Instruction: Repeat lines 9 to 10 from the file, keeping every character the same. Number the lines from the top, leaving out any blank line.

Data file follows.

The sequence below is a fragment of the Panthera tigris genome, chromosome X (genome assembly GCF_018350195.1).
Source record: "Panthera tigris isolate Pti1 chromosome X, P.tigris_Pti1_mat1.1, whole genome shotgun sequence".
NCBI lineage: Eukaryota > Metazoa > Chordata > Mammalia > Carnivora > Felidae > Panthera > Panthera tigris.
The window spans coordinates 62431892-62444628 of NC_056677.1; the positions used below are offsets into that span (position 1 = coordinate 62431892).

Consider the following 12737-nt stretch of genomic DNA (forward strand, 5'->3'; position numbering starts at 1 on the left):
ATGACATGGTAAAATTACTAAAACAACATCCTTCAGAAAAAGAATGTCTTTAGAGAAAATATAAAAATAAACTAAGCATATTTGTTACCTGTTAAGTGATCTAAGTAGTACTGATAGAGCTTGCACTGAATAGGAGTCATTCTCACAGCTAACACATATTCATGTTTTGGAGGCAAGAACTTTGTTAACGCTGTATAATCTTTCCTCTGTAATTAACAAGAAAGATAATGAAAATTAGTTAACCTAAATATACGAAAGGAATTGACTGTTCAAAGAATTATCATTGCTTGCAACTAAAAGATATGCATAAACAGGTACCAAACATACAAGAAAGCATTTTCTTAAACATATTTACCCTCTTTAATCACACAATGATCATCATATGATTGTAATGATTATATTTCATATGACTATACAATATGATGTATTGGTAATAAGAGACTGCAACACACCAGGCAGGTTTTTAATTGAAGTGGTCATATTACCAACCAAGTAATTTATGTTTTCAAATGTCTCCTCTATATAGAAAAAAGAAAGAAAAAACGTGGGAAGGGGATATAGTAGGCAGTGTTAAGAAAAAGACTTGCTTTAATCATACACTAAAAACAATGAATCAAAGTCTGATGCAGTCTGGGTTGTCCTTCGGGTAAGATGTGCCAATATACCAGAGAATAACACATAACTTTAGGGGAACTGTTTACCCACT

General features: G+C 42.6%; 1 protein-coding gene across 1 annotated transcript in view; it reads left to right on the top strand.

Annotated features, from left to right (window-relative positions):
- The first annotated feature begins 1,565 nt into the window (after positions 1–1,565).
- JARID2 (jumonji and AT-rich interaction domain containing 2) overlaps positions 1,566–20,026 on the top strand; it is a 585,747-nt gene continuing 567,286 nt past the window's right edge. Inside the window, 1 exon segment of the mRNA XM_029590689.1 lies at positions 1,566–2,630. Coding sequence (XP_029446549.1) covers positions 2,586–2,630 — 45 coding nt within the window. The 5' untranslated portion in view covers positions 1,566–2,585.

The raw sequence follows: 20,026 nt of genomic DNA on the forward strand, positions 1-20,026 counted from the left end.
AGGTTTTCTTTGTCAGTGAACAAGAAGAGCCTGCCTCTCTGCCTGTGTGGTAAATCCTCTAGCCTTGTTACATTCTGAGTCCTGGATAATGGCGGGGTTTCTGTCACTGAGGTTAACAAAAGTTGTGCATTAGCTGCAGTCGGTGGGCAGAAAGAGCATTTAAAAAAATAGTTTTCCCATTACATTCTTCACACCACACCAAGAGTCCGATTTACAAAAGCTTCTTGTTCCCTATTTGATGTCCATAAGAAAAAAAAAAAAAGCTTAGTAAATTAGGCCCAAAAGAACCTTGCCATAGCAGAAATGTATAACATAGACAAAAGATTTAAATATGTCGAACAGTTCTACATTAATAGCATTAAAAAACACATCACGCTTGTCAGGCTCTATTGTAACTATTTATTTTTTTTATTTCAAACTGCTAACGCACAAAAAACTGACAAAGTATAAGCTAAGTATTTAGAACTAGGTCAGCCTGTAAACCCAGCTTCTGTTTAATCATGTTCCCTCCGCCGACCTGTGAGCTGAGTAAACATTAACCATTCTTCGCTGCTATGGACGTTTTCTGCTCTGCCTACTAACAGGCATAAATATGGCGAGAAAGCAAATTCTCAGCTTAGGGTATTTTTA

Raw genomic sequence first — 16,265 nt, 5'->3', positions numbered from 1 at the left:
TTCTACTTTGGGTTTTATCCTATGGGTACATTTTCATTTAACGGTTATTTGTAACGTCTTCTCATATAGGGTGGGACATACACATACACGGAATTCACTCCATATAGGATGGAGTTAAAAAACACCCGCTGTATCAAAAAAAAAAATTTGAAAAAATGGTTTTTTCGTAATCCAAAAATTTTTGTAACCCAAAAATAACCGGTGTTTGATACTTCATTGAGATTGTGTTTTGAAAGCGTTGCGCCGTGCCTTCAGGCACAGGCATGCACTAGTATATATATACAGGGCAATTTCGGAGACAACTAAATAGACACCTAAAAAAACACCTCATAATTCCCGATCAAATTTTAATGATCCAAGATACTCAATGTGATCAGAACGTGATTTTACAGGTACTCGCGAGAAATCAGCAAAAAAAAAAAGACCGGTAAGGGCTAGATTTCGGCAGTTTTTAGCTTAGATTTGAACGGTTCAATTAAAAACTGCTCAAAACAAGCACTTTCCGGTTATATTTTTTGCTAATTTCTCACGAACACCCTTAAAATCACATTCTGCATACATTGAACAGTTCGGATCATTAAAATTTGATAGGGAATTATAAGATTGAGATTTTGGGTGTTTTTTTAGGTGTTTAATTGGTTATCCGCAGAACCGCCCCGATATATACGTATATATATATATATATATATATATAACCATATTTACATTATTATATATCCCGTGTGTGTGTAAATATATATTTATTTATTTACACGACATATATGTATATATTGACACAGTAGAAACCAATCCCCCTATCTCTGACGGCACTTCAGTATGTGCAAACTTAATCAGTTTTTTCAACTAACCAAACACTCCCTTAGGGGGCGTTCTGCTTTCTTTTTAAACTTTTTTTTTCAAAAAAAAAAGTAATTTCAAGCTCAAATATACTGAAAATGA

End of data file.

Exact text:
- The first annotated feature begins 1,565 nt into the window (after positions 1–1,565).
- JARID2 (jumonji and AT-rich interaction domain containing 2) overlaps positions 1,566–20,026 on the top strand; it is a 585,747-nt gene continuing 567,286 nt past the window's right edge. Inside the window, 1 exon segment of the mRNA XM_029590689.1 lies at positions 1,566–2,630. Coding sequence (XP_029446549.1) covers positions 2,586–2,630 — 45 coding nt within the window. The 5' untranslated portion in view covers positions 1,566–2,585.